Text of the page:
Anselm’s On the Fall of the Devil, part 1
If the modal problem at the center of On Freedom of Choice is the question of what it is that makes free will possible, Anselm’s companion dialogue, On the Fall of the Devil (De casu diaboli), undertakes an examination of how, using their freedom of choice, the primal sin of the rebelling angels was possible. In the course of doing so, moreover, Anselm sketches what might be described as two competing “theologies of nothing,” corresponding to the antithesis we have been tracing between theistic possibilism on the one hand and theistic actualism on the other. In this series of posts I will be investigating these two alternative accounts of the possibility of nothing before turning to see how they each make an appearance within Anselm’s account of how the fall of Satan was made possible.
On the Fall of the Devil opens with the Student inquiring whether the angels’ perseverance in original justice or rectitude of will was itself a gift of God. Answering in the affirmative, the Teacher makes the general metaphysical observation that whatever being a creature has, including the state of the will’s continuing uprightness, must come from God as the source of all existence. From this the Student mistakenly infers that God therefore must not only be the cause of the being of those things which do exist, but also of the non-being of those things which don’t. He asks:
Or who causes-not-to-be whatever is not except Him who causes-to-be all that is. Likewise, if there is something only because God causes it, then it follows that what-is-not is not because He does not cause it. Therefore, just as those things which exist have from Him their being something, so those things which do not exist, or which pass from being to not-being, seem to have from Him their being nothing.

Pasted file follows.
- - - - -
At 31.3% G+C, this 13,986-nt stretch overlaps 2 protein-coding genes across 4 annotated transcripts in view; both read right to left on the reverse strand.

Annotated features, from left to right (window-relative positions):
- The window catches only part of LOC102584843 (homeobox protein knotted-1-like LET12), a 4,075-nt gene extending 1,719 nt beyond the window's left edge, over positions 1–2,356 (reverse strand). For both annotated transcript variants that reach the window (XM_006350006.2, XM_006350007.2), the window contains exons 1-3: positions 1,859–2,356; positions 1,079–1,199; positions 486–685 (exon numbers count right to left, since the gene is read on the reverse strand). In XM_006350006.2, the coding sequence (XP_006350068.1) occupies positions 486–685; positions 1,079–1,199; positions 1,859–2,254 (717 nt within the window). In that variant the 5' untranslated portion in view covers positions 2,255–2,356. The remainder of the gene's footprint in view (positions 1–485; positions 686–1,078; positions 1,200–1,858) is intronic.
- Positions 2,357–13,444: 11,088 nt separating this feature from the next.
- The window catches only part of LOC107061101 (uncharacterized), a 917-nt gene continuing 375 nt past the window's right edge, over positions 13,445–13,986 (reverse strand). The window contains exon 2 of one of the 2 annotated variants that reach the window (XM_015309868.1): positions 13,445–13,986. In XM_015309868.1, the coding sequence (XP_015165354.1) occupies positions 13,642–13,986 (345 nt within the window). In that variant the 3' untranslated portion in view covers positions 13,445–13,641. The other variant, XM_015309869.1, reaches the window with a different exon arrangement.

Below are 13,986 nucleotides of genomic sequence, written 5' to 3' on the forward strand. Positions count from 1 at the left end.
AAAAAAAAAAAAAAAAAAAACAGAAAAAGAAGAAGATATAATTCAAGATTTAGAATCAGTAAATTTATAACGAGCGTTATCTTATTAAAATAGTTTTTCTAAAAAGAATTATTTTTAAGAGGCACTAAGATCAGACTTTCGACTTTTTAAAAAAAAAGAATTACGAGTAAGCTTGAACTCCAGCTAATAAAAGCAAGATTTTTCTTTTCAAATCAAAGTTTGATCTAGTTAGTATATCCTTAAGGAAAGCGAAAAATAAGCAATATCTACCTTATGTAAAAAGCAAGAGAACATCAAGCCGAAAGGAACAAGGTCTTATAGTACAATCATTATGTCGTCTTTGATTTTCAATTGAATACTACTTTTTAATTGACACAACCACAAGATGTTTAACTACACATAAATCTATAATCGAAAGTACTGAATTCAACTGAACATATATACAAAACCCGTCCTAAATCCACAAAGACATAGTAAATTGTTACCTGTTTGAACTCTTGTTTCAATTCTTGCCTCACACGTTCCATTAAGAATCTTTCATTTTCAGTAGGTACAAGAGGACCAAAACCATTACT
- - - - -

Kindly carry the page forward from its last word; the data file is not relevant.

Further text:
Although an erroneous interpretation of the Teacher’s statement that God is the source of all existence, the Student’s statement is no unrealistic caricature on Anselm’s part, as it actually captures some important elements of the teaching of his immediate predecessor, the Muslim philosopher Avicenna (980-1037). According to Avicenna, who was under the direct influence of the Neoplatonist Plotinus (204-270), God eternally and necessarily emanates down through a hierarchical series of ten intelligences that culminate in the Agent Intellect in which all possible creaturely essences are contained. As early a critic as St. Thomas Aquinas recognized, this means that creaturely essences contain within themselves their own possibility both for being and for non-being. In his discussion of the resulting “nihilism” of Avicenna, Conor Cunningham writes:
The potential for non-being was prevalent to such an extent that every essence was said to have a positive orientation to non-being… For Avicenna, everything with a quiddity is caused. It is for this reason that everything with the exception of the necessary Being has quiddity, and these quiddities are possible through themselves: ‘To such quiddities being does not accrue except extrinsically’. As a result, we can agree with Gilson that essences are measured by their lack of existence. Indeed, they are this lack of existence.
As possibles in themselves, these creaturely essences are, in Gerard Smith’s apt phrase, “God’s data, given to, not by Him,” meaning that, as Cunningham continues, God gives to each of these essences only “its to-be but not its to-be-able-to-be,” its existence, that is, but not its possibility for existence. A further consequence of this teaching is Avicenna’s famous doctrine that existence is a mere accident which extrinsically accrues to a given essence at the behest of the divine will: “existence has shifted from existentiality to an essential realm,” which means that the real difference between being and non-being has been reduced to a “difference of essence; this essence rather than that essence.” Additional corrolaries to the Avicennian doctrine is the latter’s de-theologizing of metaphysics by making being rather than God the proper subject of the science of first philosophy, a teaching that some scholars have identified as a precursor to Duns Scotus’s doctrine of univocity.
 De casu 1. “Aut quis facit non esse, quidquid non est; nisi ille qui facit esse, omne quod est? Item si non est aliquid, nisi ideo quia Deus facit; necesse est ut quod non est ideirco non sit, quia ipse non facit. Sicut ergo illa quae sunt, ab illo habent esse aliquid; ita quae non sunt, vel quae de esse transeunt ad non esse, videntur ab eodem ipso habere esse nihil.”
 Cunningham, Genealogy of Nihilism, 9.
 Aquinas, De Potentia 5.3, cited in Cunningham, Genealogy of Nihilism, 11.
 Ibid., 11.
 Gerard Smith, “Avicenna and the Possibles,” New Scholasticism, no. 17 (1943), 347, cited in Cunningham, Genealogy of Nihilism, 11.
 Ibid., 10.